One way of making ATP requires:

  • A membrane (would probably have to be a phospholipid bilayer)
  • A difference in H+ chemical potential across the membrane
  • ATP synthase anchored to the low-potential side of the membrane
  • Some reasonable concentration of ADP on the low-potential side of the membrane

Now, I know ATP has a short half-life, but if we wanted to run some step of a biological process that requires ATP, would it be possible to create an artificial ATP synthesis "cell" that would convert ADP to ATP for use by enzymes in solution?

If not, then are those four steps sufficient? If so, then which step is the hard part? Thank you.

  • $\begingroup$ Welcome to SE Biology. As a new user we expect you to do us the courtesy of at least finish reading the Tour. You have not done so. Please do, and look at the Help on asking questions. Questions that relate to hypothetical situations can generally only be answered by opinions. Creating cells is usually considered in the domain of God, or perhaps evolution. What precisely do you mean by “is it possible to create an artificial ATP synthesis cell”? What exactly is the biological problem you are faced with? Questions here are expected to fulfill the latter criterion. $\endgroup$
    – David
    Feb 23 at 20:20
  • $\begingroup$ Hello David. When I said "cell" I wasn't referring to a biological cell but an electrochemical cell. I do not know why you would have interpreted as the former. Regarding what I meant by "is it possible to create an artificial ATP synthesis cell?” I meant precisely what I wrote. My problem is synthesizing large amounts of ATP in vitro. My question does conform the the tour guideline which you can see because it's already been given a non-opinion answer. $\endgroup$
    – tourist
    Feb 23 at 20:59
  • $\begingroup$ I’m not much the wiser. What’s an electrochemical cell? Sounds like something in the chemical domain. And why do you want to generate large amounts of ATP? The fact that someone posted an answer, means nothing, especially as the answer is in terms of a biological cell with a lipid bilayer membrane,and amounts to no more than touching on the main features of the biological system. If I wanted to generate ATP I’d use a single reaction that performed substrate-level phosphorylation, but I don’t answer questions which are unclear to me. Btw we use @johndoe type references for alerts to replies. $\endgroup$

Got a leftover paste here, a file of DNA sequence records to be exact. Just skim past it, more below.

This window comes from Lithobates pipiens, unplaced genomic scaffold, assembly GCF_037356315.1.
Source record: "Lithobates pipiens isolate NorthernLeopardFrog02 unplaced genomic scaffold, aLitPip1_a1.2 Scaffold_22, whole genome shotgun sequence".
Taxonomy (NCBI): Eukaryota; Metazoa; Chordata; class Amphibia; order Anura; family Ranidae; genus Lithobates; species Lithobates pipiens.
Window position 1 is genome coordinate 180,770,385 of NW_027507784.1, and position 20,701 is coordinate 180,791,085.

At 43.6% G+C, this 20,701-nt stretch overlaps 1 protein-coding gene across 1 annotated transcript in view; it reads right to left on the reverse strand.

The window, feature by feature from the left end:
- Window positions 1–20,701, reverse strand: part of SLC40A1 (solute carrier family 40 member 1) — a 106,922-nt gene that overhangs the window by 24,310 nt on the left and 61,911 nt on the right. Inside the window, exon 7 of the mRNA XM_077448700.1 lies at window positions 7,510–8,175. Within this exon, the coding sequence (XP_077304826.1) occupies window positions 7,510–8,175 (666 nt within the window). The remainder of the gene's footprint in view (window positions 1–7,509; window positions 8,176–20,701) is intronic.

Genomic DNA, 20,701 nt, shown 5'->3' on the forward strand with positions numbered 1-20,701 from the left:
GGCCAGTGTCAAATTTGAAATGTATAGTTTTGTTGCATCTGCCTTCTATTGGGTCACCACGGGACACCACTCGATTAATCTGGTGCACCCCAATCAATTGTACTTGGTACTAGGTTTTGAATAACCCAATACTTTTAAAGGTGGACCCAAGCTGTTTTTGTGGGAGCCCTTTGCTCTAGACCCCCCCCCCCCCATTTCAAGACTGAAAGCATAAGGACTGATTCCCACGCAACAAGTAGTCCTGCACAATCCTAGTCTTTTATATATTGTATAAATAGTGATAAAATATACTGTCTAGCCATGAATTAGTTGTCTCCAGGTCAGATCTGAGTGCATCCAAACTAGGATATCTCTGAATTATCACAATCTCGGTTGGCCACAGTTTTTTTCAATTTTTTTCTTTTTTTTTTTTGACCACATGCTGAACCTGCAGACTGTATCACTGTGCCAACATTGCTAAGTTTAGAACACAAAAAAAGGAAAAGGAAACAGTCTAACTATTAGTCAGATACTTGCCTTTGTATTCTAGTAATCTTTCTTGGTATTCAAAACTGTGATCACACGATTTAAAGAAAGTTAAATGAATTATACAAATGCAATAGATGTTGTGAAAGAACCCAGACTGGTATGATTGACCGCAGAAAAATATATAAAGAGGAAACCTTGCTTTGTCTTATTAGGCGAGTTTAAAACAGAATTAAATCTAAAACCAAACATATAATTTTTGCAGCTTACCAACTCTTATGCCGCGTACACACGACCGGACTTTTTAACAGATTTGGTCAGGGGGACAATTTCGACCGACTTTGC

– David
    Feb 23 at 22:30
  • 1
    $\begingroup$ If your just trying to mass produce ATP there are several known production systems, why do none of those work for you? $\endgroup$
    – John
    Nov 20 at 23:43

1 Answer 1


The four steps you listed are the basic requirements for ATP synthesis, and a simplified artificial ATP synthesis system can be created using these components. However, there are some additional factors that need to be considered in order to create a functional system, such as the stability of the lipid bilayer, the efficiency of ATP synthase activity, and the availability of energy sources to generate the proton gradient.

One of the key challenges in creating an artificial ATP synthesis system is the efficient reconstitution of functional ATP synthase in the lipid bilayer. ATP synthase is a large, multi-subunit protein complex that is composed of both membrane-bound and soluble components, and it can be difficult to reconstitute the complex in an active form in vitro.

Another challenge is the generation of a stable proton gradient across the membrane, which is required for ATP synthesis. This can be achieved using different energy sources, such as light, electrochemical gradients, or chemical reactions.

  • 1
    $\begingroup$ there are many TP production methods that do not need ATP synthase and use enzyme cascades instead. $\endgroup$
    – John
    Nov 20 at 23:46

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